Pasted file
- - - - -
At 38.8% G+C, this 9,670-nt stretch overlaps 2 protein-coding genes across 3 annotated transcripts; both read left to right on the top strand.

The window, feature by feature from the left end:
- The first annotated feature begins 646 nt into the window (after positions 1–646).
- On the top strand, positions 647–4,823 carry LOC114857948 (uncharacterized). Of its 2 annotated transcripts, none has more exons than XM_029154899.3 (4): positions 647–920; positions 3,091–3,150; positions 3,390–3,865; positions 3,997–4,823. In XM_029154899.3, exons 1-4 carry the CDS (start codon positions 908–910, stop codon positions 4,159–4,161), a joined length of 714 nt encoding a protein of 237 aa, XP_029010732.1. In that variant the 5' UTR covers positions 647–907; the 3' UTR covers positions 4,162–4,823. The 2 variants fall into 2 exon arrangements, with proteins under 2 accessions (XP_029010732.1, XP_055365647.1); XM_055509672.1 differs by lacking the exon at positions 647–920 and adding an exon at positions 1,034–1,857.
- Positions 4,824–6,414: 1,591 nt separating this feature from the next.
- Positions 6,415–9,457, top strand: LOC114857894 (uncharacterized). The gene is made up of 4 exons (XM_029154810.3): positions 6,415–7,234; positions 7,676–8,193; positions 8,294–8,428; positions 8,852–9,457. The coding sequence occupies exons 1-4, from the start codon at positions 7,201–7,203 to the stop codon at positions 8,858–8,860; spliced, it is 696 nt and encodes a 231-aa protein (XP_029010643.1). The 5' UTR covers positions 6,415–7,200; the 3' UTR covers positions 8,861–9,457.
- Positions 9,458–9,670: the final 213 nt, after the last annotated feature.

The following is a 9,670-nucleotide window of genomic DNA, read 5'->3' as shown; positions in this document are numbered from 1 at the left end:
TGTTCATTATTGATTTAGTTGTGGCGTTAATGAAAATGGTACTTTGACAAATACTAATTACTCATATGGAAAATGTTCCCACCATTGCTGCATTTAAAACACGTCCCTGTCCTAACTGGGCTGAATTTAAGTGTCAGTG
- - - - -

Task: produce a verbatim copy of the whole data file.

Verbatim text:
At 38.8% G+C, this 9,670-nt stretch overlaps 2 protein-coding genes across 3 annotated transcripts; both read left to right on the top strand.

The window, feature by feature from the left end:
- The first annotated feature begins 646 nt into the window (after positions 1–646).
- On the top strand, positions 647–4,823 carry LOC114857948 (uncharacterized). Of its 2 annotated transcripts, none has more exons than XM_029154899.3 (4): positions 647–920; positions 3,091–3,150; positions 3,390–3,865; positions 3,997–4,823. In XM_029154899.3, exons 1-4 carry the CDS (start codon positions 908–910, stop codon positions 4,159–4,161), a joined length of 714 nt encoding a protein of 237 aa, XP_029010732.1. In that variant the 5' UTR covers positions 647–907; the 3' UTR covers positions 4,162–4,823. The 2 variants fall into 2 exon arrangements, with proteins under 2 accessions (XP_029010732.1, XP_055365647.1); XM_055509672.1 differs by lacking the exon at positions 647–920 and adding an exon at positions 1,034–1,857.
- Positions 4,824–6,414: 1,591 nt separating this feature from the next.
- Positions 6,415–9,457, top strand: LOC114857894 (uncharacterized). The gene is made up of 4 exons (XM_029154810.3): positions 6,415–7,234; positions 7,676–8,193; positions 8,294–8,428; positions 8,852–9,457. The coding sequence occupies exons 1-4, from the start codon at positions 7,201–7,203 to the stop codon at positions 8,858–8,860; spliced, it is 696 nt and encodes a 231-aa protein (XP_029010643.1). The 5' UTR covers positions 6,415–7,200; the 3' UTR covers positions 8,861–9,457.
- Positions 9,458–9,670: the final 213 nt, after the last annotated feature.

The following is a 9,670-nucleotide window of genomic DNA, read 5'->3' as shown; positions in this document are numbered from 1 at the left end:
TGTTCATTATTGATTTAGTTGTGGCGTTAATGAAAATGGTACTTTGACAAATACTAATTACTCATATGGAAAATGTTCCCACCATTGCTGCATTTAAAACACGTCCCTGTCCTAACTGGGCTGAATTTAAGTGTCAGTG